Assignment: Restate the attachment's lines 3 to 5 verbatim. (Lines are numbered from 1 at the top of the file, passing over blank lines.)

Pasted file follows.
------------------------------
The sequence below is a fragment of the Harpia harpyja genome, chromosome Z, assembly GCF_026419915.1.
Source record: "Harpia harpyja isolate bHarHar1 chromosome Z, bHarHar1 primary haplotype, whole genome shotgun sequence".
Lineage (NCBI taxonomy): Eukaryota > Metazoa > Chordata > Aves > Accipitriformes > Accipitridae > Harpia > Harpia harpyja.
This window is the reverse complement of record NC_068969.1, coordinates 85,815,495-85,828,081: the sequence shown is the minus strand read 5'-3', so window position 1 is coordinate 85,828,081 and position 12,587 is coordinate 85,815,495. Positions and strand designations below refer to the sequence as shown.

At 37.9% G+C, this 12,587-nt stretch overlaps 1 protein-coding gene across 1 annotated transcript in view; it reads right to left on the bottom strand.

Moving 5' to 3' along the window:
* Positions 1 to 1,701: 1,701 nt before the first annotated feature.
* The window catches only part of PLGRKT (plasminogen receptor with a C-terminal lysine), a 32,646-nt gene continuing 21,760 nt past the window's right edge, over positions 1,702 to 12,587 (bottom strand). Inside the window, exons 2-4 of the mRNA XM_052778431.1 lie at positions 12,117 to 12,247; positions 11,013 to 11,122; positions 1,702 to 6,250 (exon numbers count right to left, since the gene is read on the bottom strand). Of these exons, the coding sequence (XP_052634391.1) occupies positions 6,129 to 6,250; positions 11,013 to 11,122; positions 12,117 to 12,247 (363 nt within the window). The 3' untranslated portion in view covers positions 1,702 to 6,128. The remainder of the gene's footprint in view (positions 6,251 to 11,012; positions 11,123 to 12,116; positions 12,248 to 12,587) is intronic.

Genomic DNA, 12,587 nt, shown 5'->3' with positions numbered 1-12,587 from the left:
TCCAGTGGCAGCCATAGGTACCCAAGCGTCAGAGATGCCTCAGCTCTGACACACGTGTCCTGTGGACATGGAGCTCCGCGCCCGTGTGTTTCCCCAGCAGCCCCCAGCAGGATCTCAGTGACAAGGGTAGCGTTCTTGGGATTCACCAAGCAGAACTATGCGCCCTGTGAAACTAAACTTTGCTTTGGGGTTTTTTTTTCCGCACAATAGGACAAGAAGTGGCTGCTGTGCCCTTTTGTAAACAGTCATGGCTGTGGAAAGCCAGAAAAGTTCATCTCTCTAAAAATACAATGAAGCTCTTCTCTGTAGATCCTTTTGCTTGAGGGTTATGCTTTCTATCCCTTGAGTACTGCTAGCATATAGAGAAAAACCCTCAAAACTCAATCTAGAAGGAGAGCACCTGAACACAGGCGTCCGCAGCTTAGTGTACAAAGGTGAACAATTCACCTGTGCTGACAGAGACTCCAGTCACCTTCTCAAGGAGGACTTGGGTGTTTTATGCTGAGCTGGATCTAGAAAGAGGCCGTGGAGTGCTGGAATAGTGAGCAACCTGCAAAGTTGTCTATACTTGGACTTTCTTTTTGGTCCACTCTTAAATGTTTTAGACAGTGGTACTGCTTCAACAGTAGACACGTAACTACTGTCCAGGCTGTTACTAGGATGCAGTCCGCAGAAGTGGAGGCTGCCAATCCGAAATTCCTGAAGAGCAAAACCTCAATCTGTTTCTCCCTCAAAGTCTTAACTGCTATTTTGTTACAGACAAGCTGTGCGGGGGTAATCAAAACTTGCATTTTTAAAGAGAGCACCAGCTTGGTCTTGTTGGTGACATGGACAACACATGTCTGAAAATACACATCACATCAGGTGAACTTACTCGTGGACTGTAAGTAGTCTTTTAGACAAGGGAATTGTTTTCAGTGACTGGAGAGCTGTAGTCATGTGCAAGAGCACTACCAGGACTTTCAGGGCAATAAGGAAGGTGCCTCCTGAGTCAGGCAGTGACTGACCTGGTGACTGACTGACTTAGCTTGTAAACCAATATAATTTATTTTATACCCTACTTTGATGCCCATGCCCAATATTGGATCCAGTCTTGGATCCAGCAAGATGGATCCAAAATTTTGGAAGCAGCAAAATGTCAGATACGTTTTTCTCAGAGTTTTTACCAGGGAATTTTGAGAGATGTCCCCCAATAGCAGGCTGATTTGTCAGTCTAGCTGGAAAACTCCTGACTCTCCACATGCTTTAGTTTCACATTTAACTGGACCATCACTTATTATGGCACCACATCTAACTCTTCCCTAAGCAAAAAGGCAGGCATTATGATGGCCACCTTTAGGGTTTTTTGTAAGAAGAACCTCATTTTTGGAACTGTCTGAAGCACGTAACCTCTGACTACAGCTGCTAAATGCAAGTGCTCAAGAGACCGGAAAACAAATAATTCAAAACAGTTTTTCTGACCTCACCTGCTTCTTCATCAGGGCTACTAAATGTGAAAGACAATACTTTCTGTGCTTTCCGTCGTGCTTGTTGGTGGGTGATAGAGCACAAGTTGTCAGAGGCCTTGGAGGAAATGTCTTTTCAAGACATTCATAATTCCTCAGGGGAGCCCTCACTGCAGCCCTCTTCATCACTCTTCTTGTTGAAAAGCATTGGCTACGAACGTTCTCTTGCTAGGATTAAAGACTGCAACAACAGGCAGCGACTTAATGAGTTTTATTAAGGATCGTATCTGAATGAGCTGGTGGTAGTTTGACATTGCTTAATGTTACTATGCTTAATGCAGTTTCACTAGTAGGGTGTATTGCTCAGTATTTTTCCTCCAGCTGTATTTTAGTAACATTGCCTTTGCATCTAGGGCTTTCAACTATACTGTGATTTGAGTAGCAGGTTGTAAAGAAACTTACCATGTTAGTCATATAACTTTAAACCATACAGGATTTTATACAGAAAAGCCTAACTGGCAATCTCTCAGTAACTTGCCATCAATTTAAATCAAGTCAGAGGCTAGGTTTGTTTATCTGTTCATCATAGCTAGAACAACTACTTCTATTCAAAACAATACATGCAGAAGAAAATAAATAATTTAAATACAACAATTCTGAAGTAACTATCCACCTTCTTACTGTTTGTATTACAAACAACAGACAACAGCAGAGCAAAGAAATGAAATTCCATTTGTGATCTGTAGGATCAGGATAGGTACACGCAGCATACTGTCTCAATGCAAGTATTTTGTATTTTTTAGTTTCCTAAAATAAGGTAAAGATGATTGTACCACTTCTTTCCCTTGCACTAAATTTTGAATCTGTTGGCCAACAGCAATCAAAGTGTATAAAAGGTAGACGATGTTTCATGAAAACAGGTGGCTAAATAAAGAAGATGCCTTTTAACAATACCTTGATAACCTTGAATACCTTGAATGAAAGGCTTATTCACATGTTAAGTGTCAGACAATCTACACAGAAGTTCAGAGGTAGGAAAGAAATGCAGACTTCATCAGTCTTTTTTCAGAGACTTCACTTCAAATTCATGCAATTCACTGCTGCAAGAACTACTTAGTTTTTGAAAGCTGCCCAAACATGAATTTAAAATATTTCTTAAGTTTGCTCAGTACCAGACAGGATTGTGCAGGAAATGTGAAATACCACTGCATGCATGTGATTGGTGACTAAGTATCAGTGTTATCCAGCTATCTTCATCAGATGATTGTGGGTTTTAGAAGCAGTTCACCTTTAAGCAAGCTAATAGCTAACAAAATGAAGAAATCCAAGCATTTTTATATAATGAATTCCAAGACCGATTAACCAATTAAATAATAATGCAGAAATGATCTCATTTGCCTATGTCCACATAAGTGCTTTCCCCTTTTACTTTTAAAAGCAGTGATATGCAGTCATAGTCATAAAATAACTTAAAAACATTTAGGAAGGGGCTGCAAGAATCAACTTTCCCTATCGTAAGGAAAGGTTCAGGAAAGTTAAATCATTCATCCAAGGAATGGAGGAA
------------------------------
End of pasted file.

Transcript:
Lineage (NCBI taxonomy): Eukaryota > Metazoa > Chordata > Aves > Accipitriformes > Accipitridae > Harpia > Harpia harpyja.
This window is the reverse complement of record NC_068969.1, coordinates 85,815,495-85,828,081: the sequence shown is the minus strand read 5'-3', so window position 1 is coordinate 85,828,081 and position 12,587 is coordinate 85,815,495. Positions and strand designations below refer to the sequence as shown.

At 37.9% G+C, this 12,587-nt stretch overlaps 1 protein-coding gene across 1 annotated transcript in view; it reads right to left on the bottom strand.